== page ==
Language Policy

, Volume 8, Issue 2, pp 95–116

From protector to producer: the role of the State in the discursive shift from minority rights to economic development

Original Paper

DOI: 10.1007/s10993-009-9127-x

Cite this article as:
da Silva, E. & Heller, M. Lang Policy (2009) 8: 95. doi:10.1007/s10993-009-9127-x


This paper explores the challenges that neoliberalism and the globalized new economy present to the politics of linguistic minority movements by ethnographically examining language policy as a discursive process, rooted in political economy. Following the post-WWII period, as most Western States restructured from welfarism to neoliberalism, there was a shift away from minority (language) rights towards economic development. In Canada, where State policy maintains a French–English “linguistic duality”, francophone regions outside Quebec became sites of discursive struggle, following the collapse of the old economy, between (1) a focus on the collective reproduction of “community” (maintaining language, culture and identity), and (2) the State’s focus on facilitating individual economic reproduction. What emerges is an attempt by the State, and certain community actors to save the traditional francophone minority collectivity by focusing on the “community economic development” of rural bastions, rather than the economic integration of individual francophones living in diverse, urban areas.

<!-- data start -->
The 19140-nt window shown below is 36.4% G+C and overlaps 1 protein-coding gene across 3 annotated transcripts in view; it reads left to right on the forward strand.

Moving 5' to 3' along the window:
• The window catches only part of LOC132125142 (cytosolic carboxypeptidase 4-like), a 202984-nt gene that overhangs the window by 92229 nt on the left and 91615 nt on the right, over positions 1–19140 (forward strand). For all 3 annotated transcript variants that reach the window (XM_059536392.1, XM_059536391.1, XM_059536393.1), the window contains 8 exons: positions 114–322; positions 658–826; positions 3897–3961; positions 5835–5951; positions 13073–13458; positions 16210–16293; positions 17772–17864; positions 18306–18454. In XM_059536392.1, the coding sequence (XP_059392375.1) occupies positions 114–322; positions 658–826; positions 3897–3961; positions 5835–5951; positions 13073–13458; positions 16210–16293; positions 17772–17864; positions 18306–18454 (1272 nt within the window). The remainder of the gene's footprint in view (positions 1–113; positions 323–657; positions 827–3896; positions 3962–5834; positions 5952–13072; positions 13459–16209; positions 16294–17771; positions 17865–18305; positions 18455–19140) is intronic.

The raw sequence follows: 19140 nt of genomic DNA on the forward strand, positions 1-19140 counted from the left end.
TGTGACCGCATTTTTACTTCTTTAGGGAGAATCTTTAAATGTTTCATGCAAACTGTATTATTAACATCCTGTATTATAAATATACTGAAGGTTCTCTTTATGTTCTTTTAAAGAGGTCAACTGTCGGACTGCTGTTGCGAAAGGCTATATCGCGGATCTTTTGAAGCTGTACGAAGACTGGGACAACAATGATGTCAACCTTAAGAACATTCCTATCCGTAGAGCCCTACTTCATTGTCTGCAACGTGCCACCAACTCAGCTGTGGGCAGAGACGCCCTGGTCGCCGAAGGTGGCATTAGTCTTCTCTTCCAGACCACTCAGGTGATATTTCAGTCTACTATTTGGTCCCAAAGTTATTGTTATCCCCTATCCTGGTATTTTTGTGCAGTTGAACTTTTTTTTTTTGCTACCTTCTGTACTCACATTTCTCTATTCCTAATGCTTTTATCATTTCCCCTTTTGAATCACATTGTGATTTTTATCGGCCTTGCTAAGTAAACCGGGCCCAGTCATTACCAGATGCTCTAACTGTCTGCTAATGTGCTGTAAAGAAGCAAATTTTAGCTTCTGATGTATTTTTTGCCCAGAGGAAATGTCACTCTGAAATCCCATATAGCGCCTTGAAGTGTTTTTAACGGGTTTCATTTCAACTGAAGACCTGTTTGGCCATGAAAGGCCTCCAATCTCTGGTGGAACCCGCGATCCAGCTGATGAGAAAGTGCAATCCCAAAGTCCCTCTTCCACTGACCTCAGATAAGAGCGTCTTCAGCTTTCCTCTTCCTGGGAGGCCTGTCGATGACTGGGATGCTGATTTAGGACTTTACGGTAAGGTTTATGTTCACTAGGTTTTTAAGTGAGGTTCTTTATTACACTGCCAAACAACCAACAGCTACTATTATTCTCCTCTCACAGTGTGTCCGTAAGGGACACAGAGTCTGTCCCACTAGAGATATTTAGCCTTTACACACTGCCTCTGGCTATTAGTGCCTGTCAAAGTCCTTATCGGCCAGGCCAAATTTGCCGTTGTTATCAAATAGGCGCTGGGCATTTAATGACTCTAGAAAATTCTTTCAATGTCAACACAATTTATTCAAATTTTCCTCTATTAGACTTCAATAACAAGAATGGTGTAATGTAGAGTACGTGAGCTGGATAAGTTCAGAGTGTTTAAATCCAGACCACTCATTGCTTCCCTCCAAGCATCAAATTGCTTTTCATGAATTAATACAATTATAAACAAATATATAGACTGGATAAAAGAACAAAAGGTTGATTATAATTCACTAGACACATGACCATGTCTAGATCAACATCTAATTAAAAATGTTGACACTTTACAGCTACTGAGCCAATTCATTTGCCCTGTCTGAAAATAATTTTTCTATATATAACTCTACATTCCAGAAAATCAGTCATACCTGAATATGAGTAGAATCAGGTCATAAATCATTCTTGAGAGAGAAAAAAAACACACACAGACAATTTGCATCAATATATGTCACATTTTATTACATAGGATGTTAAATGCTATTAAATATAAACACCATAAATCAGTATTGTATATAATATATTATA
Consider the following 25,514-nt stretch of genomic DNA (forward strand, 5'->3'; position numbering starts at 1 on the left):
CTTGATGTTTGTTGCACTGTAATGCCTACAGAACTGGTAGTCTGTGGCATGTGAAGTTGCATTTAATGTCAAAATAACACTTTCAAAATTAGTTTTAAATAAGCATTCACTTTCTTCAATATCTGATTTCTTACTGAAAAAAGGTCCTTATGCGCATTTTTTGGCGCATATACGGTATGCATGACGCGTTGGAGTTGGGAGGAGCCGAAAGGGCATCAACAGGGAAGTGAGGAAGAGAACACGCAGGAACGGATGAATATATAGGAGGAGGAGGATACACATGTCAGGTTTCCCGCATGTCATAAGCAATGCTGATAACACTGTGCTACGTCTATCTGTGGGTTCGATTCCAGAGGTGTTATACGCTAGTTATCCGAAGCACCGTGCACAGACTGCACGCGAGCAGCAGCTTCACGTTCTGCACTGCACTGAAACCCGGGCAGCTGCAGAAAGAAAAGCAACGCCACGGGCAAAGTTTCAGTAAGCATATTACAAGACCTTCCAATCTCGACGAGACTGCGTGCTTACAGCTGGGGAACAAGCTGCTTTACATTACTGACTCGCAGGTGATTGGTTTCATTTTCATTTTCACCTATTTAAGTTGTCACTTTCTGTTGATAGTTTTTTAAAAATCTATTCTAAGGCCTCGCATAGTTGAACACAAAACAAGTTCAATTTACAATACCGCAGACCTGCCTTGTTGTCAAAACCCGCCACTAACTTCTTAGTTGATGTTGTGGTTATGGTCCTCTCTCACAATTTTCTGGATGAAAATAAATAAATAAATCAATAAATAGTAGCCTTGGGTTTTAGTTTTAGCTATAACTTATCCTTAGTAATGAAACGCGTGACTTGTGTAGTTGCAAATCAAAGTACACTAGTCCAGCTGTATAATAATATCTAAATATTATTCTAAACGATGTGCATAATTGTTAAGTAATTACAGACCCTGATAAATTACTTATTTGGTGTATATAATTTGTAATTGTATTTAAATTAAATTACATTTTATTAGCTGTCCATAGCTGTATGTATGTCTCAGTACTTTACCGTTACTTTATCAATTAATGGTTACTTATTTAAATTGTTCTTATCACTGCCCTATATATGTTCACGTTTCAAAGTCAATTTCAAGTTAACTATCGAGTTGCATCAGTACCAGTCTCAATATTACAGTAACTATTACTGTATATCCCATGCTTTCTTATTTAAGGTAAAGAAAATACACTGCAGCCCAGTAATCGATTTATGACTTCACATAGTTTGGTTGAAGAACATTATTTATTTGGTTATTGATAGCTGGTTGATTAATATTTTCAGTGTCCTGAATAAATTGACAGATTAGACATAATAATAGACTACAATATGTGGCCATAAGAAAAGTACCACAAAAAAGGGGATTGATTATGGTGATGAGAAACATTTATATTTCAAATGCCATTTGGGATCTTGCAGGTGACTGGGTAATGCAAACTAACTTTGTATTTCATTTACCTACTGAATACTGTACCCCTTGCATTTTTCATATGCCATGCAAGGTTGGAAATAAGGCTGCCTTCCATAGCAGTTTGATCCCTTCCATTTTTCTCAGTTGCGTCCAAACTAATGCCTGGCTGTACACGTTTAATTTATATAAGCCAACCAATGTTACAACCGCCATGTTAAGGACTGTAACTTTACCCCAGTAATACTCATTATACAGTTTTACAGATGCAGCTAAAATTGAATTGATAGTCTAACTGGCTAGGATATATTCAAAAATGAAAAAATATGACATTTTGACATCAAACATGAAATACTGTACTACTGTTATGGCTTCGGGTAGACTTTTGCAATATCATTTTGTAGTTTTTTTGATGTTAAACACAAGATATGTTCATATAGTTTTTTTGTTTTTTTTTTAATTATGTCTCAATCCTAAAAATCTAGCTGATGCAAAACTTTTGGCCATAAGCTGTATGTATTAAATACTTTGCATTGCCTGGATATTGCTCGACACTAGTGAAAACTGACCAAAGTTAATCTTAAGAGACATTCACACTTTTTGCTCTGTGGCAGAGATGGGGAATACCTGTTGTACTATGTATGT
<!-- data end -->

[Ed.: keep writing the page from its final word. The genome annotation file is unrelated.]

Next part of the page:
Linguistic minorities Neoliberalism Globalization Political economy Francophone Canada Ethnographic sociolinguistics 



Fédération des communautés francophones et acadienne du Canada


Official languages act


Human resources and development Canada


Réseau de développement économique et d’employabilité

Copyright information

© Springer Science+Business Media B.V. 2009

Authors and Affiliations

  1. 1.Department of FrenchUniversity of TorontoTorontoCanada
  2. 2.CRÉFO, Ontario Institute for Studies in EducationUniversity of TorontoTorontoCanada

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